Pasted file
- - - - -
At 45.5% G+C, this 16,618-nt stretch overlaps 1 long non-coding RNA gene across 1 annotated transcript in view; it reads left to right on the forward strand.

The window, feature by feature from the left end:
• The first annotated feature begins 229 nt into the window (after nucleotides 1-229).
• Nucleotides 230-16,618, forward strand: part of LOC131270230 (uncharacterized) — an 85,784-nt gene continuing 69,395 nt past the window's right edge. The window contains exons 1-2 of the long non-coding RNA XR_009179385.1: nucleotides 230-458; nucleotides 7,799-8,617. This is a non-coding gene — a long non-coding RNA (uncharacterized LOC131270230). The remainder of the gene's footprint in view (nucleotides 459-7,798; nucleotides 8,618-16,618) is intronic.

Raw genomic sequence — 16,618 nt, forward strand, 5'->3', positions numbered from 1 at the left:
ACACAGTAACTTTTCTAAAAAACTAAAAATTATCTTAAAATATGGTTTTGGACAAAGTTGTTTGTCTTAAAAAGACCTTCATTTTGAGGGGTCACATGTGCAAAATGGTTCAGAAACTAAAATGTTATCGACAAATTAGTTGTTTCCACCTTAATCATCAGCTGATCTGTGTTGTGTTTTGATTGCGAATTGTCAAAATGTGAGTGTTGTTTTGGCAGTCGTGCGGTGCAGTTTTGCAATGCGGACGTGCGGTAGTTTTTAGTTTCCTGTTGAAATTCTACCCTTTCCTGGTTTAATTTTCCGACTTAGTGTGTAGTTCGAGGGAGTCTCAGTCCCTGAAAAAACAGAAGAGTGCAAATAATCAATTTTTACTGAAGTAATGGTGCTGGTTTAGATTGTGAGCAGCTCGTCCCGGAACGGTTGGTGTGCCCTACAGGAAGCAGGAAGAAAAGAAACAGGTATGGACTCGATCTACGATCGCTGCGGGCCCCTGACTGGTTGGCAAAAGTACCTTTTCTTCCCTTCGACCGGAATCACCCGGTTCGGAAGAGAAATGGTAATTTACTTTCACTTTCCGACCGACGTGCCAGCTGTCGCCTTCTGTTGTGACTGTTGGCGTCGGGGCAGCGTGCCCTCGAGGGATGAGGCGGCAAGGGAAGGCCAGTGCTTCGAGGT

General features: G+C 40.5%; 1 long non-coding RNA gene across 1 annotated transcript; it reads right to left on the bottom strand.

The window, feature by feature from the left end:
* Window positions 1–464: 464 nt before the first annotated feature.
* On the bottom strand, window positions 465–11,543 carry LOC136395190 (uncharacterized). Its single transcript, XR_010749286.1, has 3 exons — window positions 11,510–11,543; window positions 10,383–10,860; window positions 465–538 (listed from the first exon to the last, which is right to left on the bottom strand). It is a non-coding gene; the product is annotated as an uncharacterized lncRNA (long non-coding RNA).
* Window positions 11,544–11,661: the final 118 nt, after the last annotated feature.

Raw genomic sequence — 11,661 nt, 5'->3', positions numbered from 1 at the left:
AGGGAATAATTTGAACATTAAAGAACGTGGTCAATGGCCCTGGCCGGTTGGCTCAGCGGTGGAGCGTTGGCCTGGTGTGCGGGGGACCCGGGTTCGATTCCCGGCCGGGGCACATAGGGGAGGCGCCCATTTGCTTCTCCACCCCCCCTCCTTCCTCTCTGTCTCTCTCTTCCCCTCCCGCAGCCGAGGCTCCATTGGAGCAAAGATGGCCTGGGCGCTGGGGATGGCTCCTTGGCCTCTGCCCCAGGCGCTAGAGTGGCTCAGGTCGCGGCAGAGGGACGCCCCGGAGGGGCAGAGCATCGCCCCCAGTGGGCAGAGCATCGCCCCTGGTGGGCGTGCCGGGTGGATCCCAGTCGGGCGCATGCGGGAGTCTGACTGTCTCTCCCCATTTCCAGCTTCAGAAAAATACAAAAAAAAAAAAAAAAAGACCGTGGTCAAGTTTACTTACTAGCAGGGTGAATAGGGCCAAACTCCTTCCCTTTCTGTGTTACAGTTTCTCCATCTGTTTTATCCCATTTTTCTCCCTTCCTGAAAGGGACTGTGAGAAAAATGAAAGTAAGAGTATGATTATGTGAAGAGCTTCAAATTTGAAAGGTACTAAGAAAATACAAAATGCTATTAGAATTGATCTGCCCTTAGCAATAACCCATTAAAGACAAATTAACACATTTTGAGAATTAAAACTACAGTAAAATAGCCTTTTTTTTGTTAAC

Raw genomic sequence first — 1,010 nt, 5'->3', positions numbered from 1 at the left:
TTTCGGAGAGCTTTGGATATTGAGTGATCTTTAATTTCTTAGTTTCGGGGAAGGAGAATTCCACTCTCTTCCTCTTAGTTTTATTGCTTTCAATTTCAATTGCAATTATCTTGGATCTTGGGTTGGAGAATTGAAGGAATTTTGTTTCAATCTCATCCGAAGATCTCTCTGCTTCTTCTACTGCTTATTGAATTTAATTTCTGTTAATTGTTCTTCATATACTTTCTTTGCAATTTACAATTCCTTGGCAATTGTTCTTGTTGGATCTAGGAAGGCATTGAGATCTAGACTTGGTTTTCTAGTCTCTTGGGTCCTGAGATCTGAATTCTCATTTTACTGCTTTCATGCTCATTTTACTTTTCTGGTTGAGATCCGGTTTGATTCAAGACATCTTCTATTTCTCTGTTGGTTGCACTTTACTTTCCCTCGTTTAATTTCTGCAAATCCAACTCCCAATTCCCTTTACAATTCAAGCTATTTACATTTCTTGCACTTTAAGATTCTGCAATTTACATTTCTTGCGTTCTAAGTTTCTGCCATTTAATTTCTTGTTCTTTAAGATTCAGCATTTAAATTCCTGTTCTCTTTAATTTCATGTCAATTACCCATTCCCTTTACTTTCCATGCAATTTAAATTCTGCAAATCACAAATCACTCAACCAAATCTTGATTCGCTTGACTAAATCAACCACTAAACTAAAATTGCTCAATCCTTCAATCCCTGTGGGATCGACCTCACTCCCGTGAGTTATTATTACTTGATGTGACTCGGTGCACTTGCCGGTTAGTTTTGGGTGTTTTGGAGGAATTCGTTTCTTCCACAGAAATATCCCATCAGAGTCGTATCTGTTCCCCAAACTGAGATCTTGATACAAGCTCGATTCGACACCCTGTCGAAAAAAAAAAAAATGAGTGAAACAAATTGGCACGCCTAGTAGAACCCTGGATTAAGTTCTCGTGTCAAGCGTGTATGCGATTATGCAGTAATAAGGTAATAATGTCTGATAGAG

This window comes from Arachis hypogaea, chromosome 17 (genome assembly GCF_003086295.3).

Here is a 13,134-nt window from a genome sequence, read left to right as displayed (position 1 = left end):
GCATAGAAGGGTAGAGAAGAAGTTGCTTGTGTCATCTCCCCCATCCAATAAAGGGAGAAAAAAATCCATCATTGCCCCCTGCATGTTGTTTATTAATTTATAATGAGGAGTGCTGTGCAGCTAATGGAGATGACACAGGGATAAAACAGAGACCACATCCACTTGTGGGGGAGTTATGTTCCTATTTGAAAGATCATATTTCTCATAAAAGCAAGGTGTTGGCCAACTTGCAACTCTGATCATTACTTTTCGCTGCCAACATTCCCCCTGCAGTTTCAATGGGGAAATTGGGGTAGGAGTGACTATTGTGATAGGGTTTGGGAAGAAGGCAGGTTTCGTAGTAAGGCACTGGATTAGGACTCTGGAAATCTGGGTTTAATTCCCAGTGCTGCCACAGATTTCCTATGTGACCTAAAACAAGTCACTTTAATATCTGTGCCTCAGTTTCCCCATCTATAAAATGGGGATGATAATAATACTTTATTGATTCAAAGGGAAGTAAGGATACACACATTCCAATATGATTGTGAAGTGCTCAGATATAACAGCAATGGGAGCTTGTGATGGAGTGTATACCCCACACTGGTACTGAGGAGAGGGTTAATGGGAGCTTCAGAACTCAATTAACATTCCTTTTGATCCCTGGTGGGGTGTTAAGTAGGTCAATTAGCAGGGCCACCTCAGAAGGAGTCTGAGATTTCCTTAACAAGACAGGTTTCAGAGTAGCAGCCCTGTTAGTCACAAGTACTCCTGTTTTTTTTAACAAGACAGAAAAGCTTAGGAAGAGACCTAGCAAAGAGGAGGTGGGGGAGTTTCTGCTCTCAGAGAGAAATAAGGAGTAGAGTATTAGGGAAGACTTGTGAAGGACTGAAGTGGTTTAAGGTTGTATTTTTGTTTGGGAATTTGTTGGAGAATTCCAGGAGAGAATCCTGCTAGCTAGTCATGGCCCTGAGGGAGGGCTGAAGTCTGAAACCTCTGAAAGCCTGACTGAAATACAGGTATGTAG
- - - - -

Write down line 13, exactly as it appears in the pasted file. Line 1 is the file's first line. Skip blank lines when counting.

AGGGAATAATTTGAACATTAAAGAACGTGGTCAATGGCCCTGGCCGGTTGGCTCAGCGGTGGAGCGTTGGCCTGGTGTGCGGGGGACCCGGGTTCGATTCCCGGCCGGGGCACATAGGGGAGGCGCCCATTTGCTTCTCCACCCCCCCTCCTTCCTCTCTGTCTCTCTCTTCCCCTCCCGCAGCCGAGGCTCCATTGGAGCAAAGATGGCCTGGGCGCTGGGGATGGCTCCTTGGCCTCTGCCCCAGGCGCTAGAGTGGCTCAGGTCGCGGCAGAGGGACGCCCCGGAGGGGCAGAGCATCGCCCCCAGTGGGCAGAGCATCGCCCCTGGTGGGCGTGCCGGGTGGATCCCAGTCGGGCGCATGCGGGAGTCTGACTGTCTCTCCCCATTTCCAGCTTCAGAAAAATACAAAAAAAAAAAAAAAAAGACCGTGGTCAAGTTTACTTACTAGCAGGGTGAATAGGGCCAAACTCCTTCCCTTTCTGTGTTACAGTTTCTCCATCTGTTTTATCCCATTTTTCTCCCTTCCTGAAAGGGACTGTGAGAAAAATGAAAGTAAGAGTATGATTATGTGAAGAGCTTCAAATTTGAAAGGTACTAAGAAAATACAAAATGCTATTAGAATTGATCTGCCCTTAGCAATAACCCATTAAAGACAAATTAACACATTTTGAGAATTAAAACTACAGTAAAATAGCCTTTTTTTTGTTAAC